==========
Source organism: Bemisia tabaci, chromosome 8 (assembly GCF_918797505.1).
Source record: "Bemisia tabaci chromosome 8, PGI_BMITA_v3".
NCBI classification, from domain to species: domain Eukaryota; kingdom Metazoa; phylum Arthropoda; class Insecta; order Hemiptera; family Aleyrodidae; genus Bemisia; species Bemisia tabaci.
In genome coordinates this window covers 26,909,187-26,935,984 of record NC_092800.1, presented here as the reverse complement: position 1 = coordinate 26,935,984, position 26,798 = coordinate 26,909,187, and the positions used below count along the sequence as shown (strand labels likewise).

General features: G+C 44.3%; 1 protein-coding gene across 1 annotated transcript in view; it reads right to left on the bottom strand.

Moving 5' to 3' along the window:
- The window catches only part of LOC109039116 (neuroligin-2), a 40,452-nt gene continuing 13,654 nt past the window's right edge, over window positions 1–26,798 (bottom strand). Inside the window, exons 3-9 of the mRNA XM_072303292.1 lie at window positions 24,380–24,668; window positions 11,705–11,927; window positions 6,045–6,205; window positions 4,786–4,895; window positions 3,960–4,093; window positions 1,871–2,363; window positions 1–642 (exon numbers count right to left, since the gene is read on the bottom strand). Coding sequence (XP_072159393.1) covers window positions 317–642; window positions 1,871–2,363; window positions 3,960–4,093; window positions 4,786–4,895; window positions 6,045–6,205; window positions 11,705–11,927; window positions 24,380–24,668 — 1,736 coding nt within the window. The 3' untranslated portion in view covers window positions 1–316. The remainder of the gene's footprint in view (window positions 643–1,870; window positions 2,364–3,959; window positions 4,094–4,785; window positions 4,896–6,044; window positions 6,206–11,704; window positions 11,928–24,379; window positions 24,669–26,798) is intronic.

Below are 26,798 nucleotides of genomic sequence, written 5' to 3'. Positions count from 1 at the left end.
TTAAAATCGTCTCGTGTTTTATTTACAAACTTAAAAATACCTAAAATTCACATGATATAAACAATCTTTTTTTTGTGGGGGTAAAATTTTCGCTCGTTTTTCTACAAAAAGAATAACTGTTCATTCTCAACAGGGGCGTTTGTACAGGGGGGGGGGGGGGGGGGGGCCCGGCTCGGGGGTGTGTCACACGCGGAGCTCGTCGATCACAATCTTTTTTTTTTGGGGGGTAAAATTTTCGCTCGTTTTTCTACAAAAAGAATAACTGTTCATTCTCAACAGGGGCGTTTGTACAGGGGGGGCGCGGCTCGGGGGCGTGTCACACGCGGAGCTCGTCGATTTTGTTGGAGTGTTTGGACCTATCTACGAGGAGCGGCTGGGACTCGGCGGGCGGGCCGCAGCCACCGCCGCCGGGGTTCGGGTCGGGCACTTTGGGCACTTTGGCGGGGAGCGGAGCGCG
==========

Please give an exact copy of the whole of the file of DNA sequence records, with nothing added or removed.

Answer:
Source organism: Bemisia tabaci, chromosome 8 (assembly GCF_918797505.1).
Source record: "Bemisia tabaci chromosome 8, PGI_BMITA_v3".
NCBI classification, from domain to species: domain Eukaryota; kingdom Metazoa; phylum Arthropoda; class Insecta; order Hemiptera; family Aleyrodidae; genus Bemisia; species Bemisia tabaci.
In genome coordinates this window covers 26,909,187-26,935,984 of record NC_092800.1, presented here as the reverse complement: position 1 = coordinate 26,935,984, position 26,798 = coordinate 26,909,187, and the positions used below count along the sequence as shown (strand labels likewise).

General features: G+C 44.3%; 1 protein-coding gene across 1 annotated transcript in view; it reads right to left on the bottom strand.

Moving 5' to 3' along the window:
- The window catches only part of LOC109039116 (neuroligin-2), a 40,452-nt gene continuing 13,654 nt past the window's right edge, over window positions 1–26,798 (bottom strand). Inside the window, exons 3-9 of the mRNA XM_072303292.1 lie at window positions 24,380–24,668; window positions 11,705–11,927; window positions 6,045–6,205; window positions 4,786–4,895; window positions 3,960–4,093; window positions 1,871–2,363; window positions 1–642 (exon numbers count right to left, since the gene is read on the bottom strand). Coding sequence (XP_072159393.1) covers window positions 317–642; window positions 1,871–2,363; window positions 3,960–4,093; window positions 4,786–4,895; window positions 6,045–6,205; window positions 11,705–11,927; window positions 24,380–24,668 — 1,736 coding nt within the window. The 3' untranslated portion in view covers window positions 1–316. The remainder of the gene's footprint in view (window positions 643–1,870; window positions 2,364–3,959; window positions 4,094–4,785; window positions 4,896–6,044; window positions 6,206–11,704; window positions 11,928–24,379; window positions 24,669–26,798) is intronic.

Below are 26,798 nucleotides of genomic sequence, written 5' to 3'. Positions count from 1 at the left end.
TTAAAATCGTCTCGTGTTTTATTTACAAACTTAAAAATACCTAAAATTCACATGATATAAACAATCTTTTTTTTGTGGGGGTAAAATTTTCGCTCGTTTTTCTACAAAAAGAATAACTGTTCATTCTCAACAGGGGCGTTTGTACAGGGGGGGGGGGGGGGGGGGGCCCGGCTCGGGGGTGTGTCACACGCGGAGCTCGTCGATCACAATCTTTTTTTTTTGGGGGGTAAAATTTTCGCTCGTTTTTCTACAAAAAGAATAACTGTTCATTCTCAACAGGGGCGTTTGTACAGGGGGGGCGCGGCTCGGGGGCGTGTCACACGCGGAGCTCGTCGATTTTGTTGGAGTGTTTGGACCTATCTACGAGGAGCGGCTGGGACTCGGCGGGCGGGCCGCAGCCACCGCCGCCGGGGTTCGGGTCGGGCACTTTGGGCACTTTGGCGGGGAGCGGAGCGCG